In Order to Call Itself Family-Friendly, the U.S. Must Examine its Workplaces
February 5, 2019
February 5th is the anniversary of the Family Medical Leave Act, which was passed in 1993. This law gives employees up to 12 weeks of job-protected, unpaid leave. The Family Medical Leave Act (FMLA) was a huge step forward for working families, but it still excludes many. The Washington Center for Equitable Growth estimates that half of all working parents and 43 percent of women of childbearing age are excluded from FMLA coverage due to outdated eligibility requirements. Family leave policies need to be updated for 21st century workplaces and include low-wage earners.
Even if a worker qualifies for FMLA coverage, in many cases, they can’t afford to take it. Quite simply, far too many people can’t weather the sudden loss in income, and often fear they will lose their job if they take unpaid leave. Family leave needs to be paid for workers to utilize it, but paid leave remains rare in U.S. workplaces: 93% of low-wage workers have no access to any paid family leave..
In 2019, the United States remains the only industrialized nation that does not provide universal paid leave benefits. After 26 years without landmark paid leave legislation, the time has come to not only offer family leave, but ensure all working families can access it. We need a federal universal paid leave policy to accomplish this goal.
A lack of family-friendly workplaces is bad for both employers and their workers. Employers must deal with the costs associated with high turnover, and employees are forced to choose between advancing their career and caring for family members.
The growing demands of caregiving can’t be ignored by federal policymakers any longer. According to a recent Harvard Business School study, almost three quarters of U.S. workers are caregivers in some capacity. Of those, 80% said that their caregiving responsibility made it harder to do their job. As a result, 32% of all employees surveyed said they left a job to accommodate their caregiving responsibilities.
With women taking on a huge majority of caregiving, they are disproportionately impacted by a lack of paid leave. Women are twice as likely to stay home to care for a sick child, and three in five women say they have their care responsibilities on their mind when they’re at work.  Our society can’t achieve true economic justice for all women when we offer them no support or legal protections to balance caregiving and a career.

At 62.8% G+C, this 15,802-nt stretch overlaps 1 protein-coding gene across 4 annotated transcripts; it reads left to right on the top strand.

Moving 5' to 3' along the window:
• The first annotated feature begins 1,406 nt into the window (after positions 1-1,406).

Government inaction on paid leave also reinforces the racial wealth gap. Already paid lower for the same work as their white peers, people of color are deeply impacted by inaccessible leave policies. Black women are the primary breadwinners for 70 percent of their families. They’re also more likely than white women to leave or lose their jobs after birth. By refusing to support black women in their careers, we create yet another structural barrier to push women of color out from opportunities for economic advancement.
Let’s take the anniversary of the FMLA to push Congress to give working families, and especially working moms, the relief they need. It is not just the smart thing to do, it’s the right thing. We cannot call ourselves a family-friendly country until we do so.
 United States Department of Labor, Bureau of Labor Statistics, “Table 32. Leave benefits: Access,private industry workers,” National Compensation Survey, March 2018, https://www.bls.gov/ncs/ebs/benefits/2018/employee-benefits-in-the-united-states-march2018.pdf.
 “Modern Family Index,” Bright Horizons, https://solutionsatwork.brighthorizons.com/~/media/BH/SAW/PDFs/GeneralAndWellbeing/MFI_2017_Report_v4.ashx
 Sarah Jane Glynn, Breadwinning Mothers. (taken from this link: https://www.clasp.org/sites/default/files/publications/2018/12/2018_pfmliscriticalfor_0.pdf)
 Lynda Laughlin, Maternity Leave and Employment Patterns. (taken from this link: https://www.clasp.org/sites/default/files/publications/2018/12/2018_pfmliscriticalfor_0.pdf)